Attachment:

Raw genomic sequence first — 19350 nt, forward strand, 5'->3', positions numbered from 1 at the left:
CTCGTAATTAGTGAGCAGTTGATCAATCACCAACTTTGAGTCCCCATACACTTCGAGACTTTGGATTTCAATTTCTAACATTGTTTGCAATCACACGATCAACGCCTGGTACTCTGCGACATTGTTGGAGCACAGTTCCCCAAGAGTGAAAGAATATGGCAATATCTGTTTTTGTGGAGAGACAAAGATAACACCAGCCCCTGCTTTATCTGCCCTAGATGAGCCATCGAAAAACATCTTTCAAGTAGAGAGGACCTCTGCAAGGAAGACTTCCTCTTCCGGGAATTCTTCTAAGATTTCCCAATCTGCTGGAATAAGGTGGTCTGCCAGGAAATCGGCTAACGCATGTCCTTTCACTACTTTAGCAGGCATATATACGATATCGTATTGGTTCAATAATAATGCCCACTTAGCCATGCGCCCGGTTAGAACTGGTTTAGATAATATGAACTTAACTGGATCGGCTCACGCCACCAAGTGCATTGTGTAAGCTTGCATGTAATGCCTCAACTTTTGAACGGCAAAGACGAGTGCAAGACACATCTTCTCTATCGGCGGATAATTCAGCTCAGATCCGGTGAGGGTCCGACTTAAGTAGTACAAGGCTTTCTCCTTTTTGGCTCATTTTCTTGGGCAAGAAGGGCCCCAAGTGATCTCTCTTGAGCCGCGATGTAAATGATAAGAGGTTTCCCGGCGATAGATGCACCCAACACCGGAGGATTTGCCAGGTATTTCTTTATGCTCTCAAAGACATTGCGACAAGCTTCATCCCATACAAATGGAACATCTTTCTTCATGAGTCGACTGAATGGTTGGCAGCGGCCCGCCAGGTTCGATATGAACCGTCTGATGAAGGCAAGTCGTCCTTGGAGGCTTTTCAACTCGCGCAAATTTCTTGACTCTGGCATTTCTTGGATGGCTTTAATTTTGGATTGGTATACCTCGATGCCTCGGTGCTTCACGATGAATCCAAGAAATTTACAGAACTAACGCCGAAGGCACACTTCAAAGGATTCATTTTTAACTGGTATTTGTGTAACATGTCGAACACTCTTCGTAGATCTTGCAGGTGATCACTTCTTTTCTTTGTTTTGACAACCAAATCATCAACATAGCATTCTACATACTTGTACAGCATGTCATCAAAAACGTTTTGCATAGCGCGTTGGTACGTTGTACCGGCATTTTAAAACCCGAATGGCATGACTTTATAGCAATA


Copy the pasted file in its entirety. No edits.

Raw genomic sequence first — 19350 nt, forward strand, 5'->3', positions numbered from 1 at the left:
CTCGTAATTAGTGAGCAGTTGATCAATCACCAACTTTGAGTCCCCATACACTTCGAGACTTTGGATTTCAATTTCTAACATTGTTTGCAATCACACGATCAACGCCTGGTACTCTGCGACATTGTTGGAGCACAGTTCCCCAAGAGTGAAAGAATATGGCAATATCTGTTTTTGTGGAGAGACAAAGATAACACCAGCCCCTGCTTTATCTGCCCTAGATGAGCCATCGAAAAACATCTTTCAAGTAGAGAGGACCTCTGCAAGGAAGACTTCCTCTTCCGGGAATTCTTCTAAGATTTCCCAATCTGCTGGAATAAGGTGGTCTGCCAGGAAATCGGCTAACGCATGTCCTTTCACTACTTTAGCAGGCATATATACGATATCGTATTGGTTCAATAATAATGCCCACTTAGCCATGCGCCCGGTTAGAACTGGTTTAGATAATATGAACTTAACTGGATCGGCTCACGCCACCAAGTGCATTGTGTAAGCTTGCATGTAATGCCTCAACTTTTGAACGGCAAAGACGAGTGCAAGACACATCTTCTCTATCGGCGGATAATTCAGCTCAGATCCGGTGAGGGTCCGACTTAAGTAGTACAAGGCTTTCTCCTTTTTGGCTCATTTTCTTGGGCAAGAAGGGCCCCAAGTGATCTCTCTTGAGCCGCGATGTAAATGATAAGAGGTTTCCCGGCGATAGATGCACCCAACACCGGAGGATTTGCCAGGTATTTCTTTATGCTCTCAAAGACATTGCGACAAGCTTCATCCCATACAAATGGAACATCTTTCTTCATGAGTCGACTGAATGGTTGGCAGCGGCCCGCCAGGTTCGATATGAACCGTCTGATGAAGGCAAGTCGTCCTTGGAGGCTTTTCAACTCGCGCAAATTTCTTGACTCTGGCATTTCTTGGATGGCTTTAATTTTGGATTGGTATACCTCGATGCCTCGGTGCTTCACGATGAATCCAAGAAATTTACAGAACTAACGCCGAAGGCACACTTCAAAGGATTCATTTTTAACTGGTATTTGTGTAACATGTCGAACACTCTTCGTAGATCTTGCAGGTGATCACTTCTTTTCTTTGTTTTGACAACCAAATCATCAACATAGCATTCTACATACTTGTACAGCATGTCATCAAAAACGTTTTGCATAGCGCGTTGGTACGTTGTACCGGCATTTTAAAACCCGAATGGCATGACTTTATAGCAATA